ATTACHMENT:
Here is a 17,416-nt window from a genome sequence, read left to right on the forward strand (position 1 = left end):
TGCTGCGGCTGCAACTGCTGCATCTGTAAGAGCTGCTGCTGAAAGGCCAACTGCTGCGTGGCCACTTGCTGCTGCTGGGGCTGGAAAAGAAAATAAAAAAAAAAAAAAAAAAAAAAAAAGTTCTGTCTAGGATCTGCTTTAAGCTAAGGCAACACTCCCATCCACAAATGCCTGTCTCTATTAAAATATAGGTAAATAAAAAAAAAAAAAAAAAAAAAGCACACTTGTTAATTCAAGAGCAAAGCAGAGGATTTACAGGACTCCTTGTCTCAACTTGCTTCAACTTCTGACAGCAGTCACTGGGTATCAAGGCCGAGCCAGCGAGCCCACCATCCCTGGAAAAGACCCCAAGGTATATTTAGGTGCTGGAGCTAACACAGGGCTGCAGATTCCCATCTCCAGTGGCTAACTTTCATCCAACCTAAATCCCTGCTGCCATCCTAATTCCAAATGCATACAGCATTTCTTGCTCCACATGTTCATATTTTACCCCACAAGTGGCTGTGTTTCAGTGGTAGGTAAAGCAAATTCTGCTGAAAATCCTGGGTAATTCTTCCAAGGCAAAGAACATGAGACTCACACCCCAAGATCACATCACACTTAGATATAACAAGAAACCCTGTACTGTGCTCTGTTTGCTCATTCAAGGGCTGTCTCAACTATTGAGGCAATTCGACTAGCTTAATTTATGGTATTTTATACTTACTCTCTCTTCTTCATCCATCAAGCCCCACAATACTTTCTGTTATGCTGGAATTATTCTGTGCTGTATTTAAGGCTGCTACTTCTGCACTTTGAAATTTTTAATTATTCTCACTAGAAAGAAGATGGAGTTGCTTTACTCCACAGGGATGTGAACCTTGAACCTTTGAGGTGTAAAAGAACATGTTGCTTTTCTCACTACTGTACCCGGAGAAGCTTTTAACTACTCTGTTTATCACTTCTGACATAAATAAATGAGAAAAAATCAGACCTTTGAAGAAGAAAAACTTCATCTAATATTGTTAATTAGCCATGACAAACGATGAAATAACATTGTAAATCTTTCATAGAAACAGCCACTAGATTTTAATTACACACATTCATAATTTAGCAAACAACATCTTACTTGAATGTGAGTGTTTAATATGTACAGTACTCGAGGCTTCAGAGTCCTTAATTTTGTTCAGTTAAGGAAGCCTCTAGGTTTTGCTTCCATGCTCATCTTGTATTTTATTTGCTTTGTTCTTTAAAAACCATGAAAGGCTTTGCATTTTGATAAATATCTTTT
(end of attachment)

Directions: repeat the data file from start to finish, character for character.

Here is a 17,416-nt window from a genome sequence, read left to right on the forward strand (position 1 = left end):
TGCTGCGGCTGCAACTGCTGCATCTGTAAGAGCTGCTGCTGAAAGGCCAACTGCTGCGTGGCCACTTGCTGCTGCTGGGGCTGGAAAAGAAAATAAAAAAAAAAAAAAAAAAAAAAAAAGTTCTGTCTAGGATCTGCTTTAAGCTAAGGCAACACTCCCATCCACAAATGCCTGTCTCTATTAAAATATAGGTAAATAAAAAAAAAAAAAAAAAAAAAGCACACTTGTTAATTCAAGAGCAAAGCAGAGGATTTACAGGACTCCTTGTCTCAACTTGCTTCAACTTCTGACAGCAGTCACTGGGTATCAAGGCCGAGCCAGCGAGCCCACCATCCCTGGAAAAGACCCCAAGGTATATTTAGGTGCTGGAGCTAACACAGGGCTGCAGATTCCCATCTCCAGTGGCTAACTTTCATCCAACCTAAATCCCTGCTGCCATCCTAATTCCAAATGCATACAGCATTTCTTGCTCCACATGTTCATATTTTACCCCACAAGTGGCTGTGTTTCAGTGGTAGGTAAAGCAAATTCTGCTGAAAATCCTGGGTAATTCTTCCAAGGCAAAGAACATGAGACTCACACCCCAAGATCACATCACACTTAGATATAACAAGAAACCCTGTACTGTGCTCTGTTTGCTCATTCAAGGGCTGTCTCAACTATTGAGGCAATTCGACTAGCTTAATTTATGGTATTTTATACTTACTCTCTCTTCTTCATCCATCAAGCCCCACAATACTTTCTGTTATGCTGGAATTATTCTGTGCTGTATTTAAGGCTGCTACTTCTGCACTTTGAAATTTTTAATTATTCTCACTAGAAAGAAGATGGAGTTGCTTTACTCCACAGGGATGTGAACCTTGAACCTTTGAGGTGTAAAAGAACATGTTGCTTTTCTCACTACTGTACCCGGAGAAGCTTTTAACTACTCTGTTTATCACTTCTGACATAAATAAATGAGAAAAAATCAGACCTTTGAAGAAGAAAAACTTCATCTAATATTGTTAATTAGCCATGACAAACGATGAAATAACATTGTAAATCTTTCATAGAAACAGCCACTAGATTTTAATTACACACATTCATAATTTAGCAAACAACATCTTACTTGAATGTGAGTGTTTAATATGTACAGTACTCGAGGCTTCAGAGTCCTTAATTTTGTTCAGTTAAGGAAGCCTCTAGGTTTTGCTTCCATGCTCATCTTGTATTTTATTTGCTTTGTTCTTTAAAAACCATGAAAGGCTTTGCATTTTGATAAATATCTTTT